Value Stream Impedance

December 15, 2013 — Posted by Al Shalloway

This blog has been replaced by Introducing the Value Stream Impedance Metric.

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About the author | Al Shalloway

Al Shalloway is the founder and CEO of Net Objectives. With over 40 years of experience, Alan is an industry thought leader in Lean, Kanban, product portfolio management, SAFe, Scrum and agile design.


Comments

Is this identical to what Grady Booch used to call "Software Development Friction"? or is it only similar?

I have to think there is a principle or three from Reinertsen's "Principles of Product Development Flow" that directly lead us to identify VSI (and probably give some insights on how to quantify it).

Brad

thanks for the question, but asking to have conversations on one of the user groups listed.

http://groups.yahoo.com/neo/groups/leanagile/conversations/messages/7601

You have an interesting perspective on this, but it is not new to try to quantify it. For example, the COCOMO II estimating model quantifies various factors as having an impact on the time that a project will take. These numbers were based on research and they have value, even if our current project teams operate differently than in the past.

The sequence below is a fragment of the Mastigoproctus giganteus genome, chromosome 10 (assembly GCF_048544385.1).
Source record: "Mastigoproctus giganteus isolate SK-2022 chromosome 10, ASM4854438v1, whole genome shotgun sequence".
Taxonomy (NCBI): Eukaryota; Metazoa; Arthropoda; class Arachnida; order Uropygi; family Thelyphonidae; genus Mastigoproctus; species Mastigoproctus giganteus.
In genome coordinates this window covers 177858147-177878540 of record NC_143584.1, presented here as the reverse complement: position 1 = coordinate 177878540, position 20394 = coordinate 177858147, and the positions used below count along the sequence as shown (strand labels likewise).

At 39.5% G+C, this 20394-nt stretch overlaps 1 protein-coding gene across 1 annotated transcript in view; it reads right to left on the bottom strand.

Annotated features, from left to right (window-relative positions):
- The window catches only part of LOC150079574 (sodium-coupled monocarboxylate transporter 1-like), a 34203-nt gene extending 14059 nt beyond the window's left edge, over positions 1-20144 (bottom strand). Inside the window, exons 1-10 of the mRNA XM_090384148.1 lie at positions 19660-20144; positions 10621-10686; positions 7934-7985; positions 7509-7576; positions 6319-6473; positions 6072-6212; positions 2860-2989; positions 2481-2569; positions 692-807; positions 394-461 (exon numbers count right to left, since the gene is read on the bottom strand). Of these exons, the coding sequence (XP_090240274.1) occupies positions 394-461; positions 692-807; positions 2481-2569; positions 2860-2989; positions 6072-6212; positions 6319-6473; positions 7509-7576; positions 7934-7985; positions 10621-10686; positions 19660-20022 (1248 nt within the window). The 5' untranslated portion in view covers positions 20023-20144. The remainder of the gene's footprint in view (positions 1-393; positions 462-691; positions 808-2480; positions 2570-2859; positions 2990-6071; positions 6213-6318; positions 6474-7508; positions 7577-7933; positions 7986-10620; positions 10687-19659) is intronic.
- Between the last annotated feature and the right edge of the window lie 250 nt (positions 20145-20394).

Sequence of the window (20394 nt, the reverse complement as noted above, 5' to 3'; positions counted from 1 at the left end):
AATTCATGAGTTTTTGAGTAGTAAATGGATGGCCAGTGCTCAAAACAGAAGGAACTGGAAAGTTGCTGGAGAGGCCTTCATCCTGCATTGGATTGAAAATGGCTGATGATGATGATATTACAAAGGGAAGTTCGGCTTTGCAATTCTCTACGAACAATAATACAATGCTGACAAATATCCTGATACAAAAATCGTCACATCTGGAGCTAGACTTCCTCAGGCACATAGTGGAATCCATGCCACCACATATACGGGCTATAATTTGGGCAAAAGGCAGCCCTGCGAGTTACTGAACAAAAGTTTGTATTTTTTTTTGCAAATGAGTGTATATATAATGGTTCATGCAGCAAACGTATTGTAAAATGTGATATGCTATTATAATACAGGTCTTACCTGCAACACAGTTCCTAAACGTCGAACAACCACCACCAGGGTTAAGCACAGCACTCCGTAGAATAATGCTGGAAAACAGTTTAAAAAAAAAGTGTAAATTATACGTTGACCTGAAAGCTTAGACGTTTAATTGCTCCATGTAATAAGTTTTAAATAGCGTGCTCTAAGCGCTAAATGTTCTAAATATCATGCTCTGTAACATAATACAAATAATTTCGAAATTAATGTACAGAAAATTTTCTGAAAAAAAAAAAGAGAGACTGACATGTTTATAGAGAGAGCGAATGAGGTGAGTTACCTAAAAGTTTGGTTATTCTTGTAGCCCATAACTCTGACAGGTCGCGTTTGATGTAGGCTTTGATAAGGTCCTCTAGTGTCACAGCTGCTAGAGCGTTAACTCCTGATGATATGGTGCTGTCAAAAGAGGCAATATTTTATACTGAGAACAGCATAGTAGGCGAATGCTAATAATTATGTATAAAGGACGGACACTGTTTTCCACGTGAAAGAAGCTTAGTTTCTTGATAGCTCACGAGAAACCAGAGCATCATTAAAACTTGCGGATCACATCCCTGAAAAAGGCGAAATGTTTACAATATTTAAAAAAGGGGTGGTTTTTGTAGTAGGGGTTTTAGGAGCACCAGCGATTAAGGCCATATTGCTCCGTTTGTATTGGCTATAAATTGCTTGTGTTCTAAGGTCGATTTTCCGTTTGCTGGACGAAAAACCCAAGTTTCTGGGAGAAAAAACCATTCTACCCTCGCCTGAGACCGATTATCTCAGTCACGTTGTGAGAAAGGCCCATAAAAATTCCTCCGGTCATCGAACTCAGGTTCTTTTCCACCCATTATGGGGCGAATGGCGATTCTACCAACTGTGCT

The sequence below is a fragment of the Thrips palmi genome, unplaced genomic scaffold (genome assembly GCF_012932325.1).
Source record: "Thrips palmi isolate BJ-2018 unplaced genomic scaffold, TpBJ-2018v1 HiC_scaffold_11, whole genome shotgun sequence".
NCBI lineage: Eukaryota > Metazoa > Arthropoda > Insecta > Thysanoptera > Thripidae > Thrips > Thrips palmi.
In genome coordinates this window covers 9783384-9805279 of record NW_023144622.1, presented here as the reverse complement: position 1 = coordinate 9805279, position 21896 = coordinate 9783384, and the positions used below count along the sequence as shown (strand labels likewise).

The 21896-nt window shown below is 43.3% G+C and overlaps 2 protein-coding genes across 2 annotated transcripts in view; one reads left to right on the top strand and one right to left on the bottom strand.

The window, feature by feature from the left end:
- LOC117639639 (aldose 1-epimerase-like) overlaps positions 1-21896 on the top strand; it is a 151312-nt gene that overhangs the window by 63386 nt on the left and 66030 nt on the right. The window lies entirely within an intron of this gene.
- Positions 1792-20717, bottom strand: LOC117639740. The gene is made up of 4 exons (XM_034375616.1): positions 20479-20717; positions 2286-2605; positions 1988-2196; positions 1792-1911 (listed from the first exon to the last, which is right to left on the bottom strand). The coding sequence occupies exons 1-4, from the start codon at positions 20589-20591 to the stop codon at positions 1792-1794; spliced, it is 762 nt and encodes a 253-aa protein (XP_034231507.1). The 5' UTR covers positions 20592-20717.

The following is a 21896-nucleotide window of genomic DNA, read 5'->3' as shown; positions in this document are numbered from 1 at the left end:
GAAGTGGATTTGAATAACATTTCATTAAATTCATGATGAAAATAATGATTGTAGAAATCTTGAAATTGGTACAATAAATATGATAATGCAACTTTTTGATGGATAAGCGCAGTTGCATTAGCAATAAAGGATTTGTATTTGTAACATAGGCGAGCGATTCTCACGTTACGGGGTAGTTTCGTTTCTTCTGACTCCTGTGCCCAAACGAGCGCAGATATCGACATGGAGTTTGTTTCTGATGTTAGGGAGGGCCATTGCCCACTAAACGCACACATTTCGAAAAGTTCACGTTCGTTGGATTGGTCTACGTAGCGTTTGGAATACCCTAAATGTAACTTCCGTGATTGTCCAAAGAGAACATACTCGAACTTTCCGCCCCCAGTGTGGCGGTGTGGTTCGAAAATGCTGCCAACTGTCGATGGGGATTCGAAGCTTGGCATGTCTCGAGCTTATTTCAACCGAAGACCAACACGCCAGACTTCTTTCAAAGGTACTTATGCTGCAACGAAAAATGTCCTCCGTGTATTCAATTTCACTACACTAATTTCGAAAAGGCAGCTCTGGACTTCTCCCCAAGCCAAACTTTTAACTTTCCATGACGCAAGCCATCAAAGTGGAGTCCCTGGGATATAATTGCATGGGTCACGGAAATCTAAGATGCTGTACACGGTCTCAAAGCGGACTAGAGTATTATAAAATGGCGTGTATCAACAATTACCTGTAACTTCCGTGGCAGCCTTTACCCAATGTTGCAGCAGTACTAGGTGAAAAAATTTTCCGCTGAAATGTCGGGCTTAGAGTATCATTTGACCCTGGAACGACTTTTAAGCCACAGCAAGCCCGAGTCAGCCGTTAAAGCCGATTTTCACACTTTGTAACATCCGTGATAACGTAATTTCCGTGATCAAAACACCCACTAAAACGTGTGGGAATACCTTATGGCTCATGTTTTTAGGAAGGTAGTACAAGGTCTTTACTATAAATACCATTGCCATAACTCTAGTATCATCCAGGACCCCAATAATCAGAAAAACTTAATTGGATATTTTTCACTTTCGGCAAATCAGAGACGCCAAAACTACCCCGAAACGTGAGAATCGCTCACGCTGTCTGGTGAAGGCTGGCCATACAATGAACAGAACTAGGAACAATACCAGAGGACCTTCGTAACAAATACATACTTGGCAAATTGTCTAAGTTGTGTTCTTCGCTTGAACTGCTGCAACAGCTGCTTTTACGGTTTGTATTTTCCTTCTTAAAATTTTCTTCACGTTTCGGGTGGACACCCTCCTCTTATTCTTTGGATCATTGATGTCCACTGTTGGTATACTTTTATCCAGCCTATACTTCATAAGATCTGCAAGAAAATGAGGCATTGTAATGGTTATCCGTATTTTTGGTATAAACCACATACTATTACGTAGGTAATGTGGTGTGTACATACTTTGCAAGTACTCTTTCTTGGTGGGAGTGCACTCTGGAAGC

For example, there is an adjustment factor for "Applications (Business Area) Experience", which is 1.51 for a project size of 100K lines, which I think means that you could multiply your estimates by 1.51 in that scenario. Even if you don't use the number directly for that purpose, it still identifies this as a known factor with the potential to increase the impedance.

A more practical example is "develop for re-use". When instructed to work this way, it can add up to 24% to the project. I'm quite familiar with that particular impact in my development work!

(I'm not particularly knowledgeable about the COCOMO model - my info comes from Steve McConnell "Software Estimating - Demystifying the Black Art" book).

I am not estimating how long something will take to develop.  I am talking about how the system within which things will be developed will aid or hurt the development efforts.  COCOMO focused on the work entering the system - that is a way of estimating how long the work would take based on the work to be done.  I am talking about how the system effects the effort of work to be done.  Strategies can be used to lower the VSI of a system.

In this way I would suggest what I am saying is somewhat new.  I believe our bad estimating practices are not due to the fact that we can't estimate well, but due to the fact that our systems often have huge resistance to getting work done efficiently.

 

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